Lynda chose the following for the Grounded in Clay exhibit:
I began to have a relationship with pottery when I became involved with a community loan between the Smithsonian’s National Museum of the American Indian (NMAI) and the Poeh Cultural Center. Although I have been Collections Manager at the Poeh for many years, I realized that there was much I did not know, and I became fascinated. I went on several visits to NMAI’s Cultural Resources Center, where its collection is stored, and I began to familiarize myself with the pots. During these sessions, I and other Tewa community members were able to work closely with the pots, handling, feeling, and smelling them. It was there that I noticed some pots had a lip just beneath the rim that looked as if it may have been for a lid. Until then, I had never really associated lids with traditional pottery, but I wanted to know: what happened to the lids?
This is when I found out I was mistaken: decorative lids with handles are a more modern design feature.
I began to stop associating pottery with artwork and to understand that the pots are functional objects for everyday use. I took a new look at pottery being utilitarian and what that really means. Pottery was made specifically for storage purposes. It was more important for it to be functional and simple than to be elaborate and decorative.
The black Ohkay Owingeh jar I chose for this project is a typical representation, in historical terms, of a storage jar. It was made for utilitarian use, to store clothing, blankets, food, and water, among other things. It would have been placed in the corner of a room and covered, not by a decorative lid, but by a piece of cloth or buckskin, fastened with a leather thong, or by planks of wood. The lip would have been used as a handle. The more decorative San Ildefonso jar with a lid appears more contemporary. This type of lid, with a handle, was not very functional because it could easily be broken and was difficult to replicate.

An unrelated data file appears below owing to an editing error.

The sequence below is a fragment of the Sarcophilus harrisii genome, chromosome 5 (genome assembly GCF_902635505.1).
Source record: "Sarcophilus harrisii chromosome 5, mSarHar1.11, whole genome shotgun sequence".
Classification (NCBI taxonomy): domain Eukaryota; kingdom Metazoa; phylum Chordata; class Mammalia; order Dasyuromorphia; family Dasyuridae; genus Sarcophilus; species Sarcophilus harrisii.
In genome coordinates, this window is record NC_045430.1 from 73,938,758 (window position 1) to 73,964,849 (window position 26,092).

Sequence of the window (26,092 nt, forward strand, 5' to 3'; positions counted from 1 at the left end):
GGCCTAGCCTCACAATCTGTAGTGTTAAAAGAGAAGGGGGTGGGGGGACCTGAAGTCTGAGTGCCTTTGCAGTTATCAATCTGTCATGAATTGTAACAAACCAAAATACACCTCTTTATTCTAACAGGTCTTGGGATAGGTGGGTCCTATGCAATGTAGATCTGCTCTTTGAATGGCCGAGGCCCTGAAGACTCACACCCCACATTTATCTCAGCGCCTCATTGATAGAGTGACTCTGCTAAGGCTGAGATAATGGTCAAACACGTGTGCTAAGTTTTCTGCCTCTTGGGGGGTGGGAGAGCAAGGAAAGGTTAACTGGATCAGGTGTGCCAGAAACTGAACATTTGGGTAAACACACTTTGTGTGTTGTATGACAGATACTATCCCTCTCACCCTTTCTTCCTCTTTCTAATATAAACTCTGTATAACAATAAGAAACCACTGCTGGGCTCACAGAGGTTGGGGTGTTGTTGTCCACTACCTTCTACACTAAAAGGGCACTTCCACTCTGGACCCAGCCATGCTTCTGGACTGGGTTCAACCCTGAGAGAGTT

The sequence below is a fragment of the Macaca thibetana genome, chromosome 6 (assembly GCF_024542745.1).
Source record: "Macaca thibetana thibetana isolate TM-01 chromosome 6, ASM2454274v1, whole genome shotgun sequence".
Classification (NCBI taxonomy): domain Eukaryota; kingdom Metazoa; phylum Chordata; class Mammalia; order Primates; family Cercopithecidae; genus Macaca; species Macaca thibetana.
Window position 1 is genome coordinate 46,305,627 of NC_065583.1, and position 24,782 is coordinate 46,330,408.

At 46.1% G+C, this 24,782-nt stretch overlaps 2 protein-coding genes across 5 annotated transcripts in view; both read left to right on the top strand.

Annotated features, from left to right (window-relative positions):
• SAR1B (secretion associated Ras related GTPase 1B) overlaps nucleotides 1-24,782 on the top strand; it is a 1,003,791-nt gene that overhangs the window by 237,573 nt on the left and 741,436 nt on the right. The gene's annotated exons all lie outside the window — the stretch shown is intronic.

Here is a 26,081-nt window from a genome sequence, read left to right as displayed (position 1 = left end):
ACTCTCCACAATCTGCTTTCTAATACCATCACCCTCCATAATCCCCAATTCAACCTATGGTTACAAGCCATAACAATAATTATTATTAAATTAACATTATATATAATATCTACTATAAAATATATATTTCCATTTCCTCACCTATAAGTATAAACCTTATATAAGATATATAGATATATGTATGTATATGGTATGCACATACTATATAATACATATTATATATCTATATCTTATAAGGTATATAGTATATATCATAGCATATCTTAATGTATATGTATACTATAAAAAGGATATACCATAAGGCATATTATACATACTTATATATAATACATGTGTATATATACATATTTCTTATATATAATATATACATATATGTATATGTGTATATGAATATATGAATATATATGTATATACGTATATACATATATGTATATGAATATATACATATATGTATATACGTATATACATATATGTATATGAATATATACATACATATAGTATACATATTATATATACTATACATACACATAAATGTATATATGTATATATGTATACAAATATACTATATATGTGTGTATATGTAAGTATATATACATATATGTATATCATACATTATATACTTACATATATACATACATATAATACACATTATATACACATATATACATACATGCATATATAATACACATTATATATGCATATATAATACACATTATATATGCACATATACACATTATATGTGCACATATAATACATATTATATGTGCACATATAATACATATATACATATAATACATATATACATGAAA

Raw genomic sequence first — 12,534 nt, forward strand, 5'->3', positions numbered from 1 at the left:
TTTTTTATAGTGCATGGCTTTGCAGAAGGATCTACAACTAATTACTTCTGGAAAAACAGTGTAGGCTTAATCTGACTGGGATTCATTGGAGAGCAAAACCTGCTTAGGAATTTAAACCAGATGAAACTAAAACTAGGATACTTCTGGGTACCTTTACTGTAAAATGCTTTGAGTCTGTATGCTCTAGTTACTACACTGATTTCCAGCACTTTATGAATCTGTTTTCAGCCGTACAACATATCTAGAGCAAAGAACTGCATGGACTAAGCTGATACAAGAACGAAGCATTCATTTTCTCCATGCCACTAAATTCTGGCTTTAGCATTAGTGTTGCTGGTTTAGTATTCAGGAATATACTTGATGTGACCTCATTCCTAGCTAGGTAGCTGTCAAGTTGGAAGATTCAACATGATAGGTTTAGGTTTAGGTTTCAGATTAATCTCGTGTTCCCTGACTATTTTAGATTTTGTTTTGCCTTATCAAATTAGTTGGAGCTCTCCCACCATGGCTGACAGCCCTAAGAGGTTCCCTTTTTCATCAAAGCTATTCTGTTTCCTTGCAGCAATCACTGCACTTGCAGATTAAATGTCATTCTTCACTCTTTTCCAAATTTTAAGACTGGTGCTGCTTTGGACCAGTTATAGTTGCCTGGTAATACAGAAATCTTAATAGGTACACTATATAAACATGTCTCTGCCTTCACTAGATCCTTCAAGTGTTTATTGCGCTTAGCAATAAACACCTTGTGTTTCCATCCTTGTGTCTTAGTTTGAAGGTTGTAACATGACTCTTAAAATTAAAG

As I work with pottery, I start to see differences in the way pottery is made. When I see an old pot that has simple, basic designs with lines that are not straight and a less-than-perfect form, it feels inviting, almost human. I can relate to the pot. When I see a more contemporary pot with precise designs and a perfect form, it feels uninviting, as if it should be seen and not touched.
In my relationship with pottery, I can start to see how modern conveniences have changed the way we live. In my family, I see exactly where our more traditional, cultural ways of life shifted and had to adjust to new ways. For me, it is important not to let the more traditional forms and uses of pottery be forgotten. This is our way of life.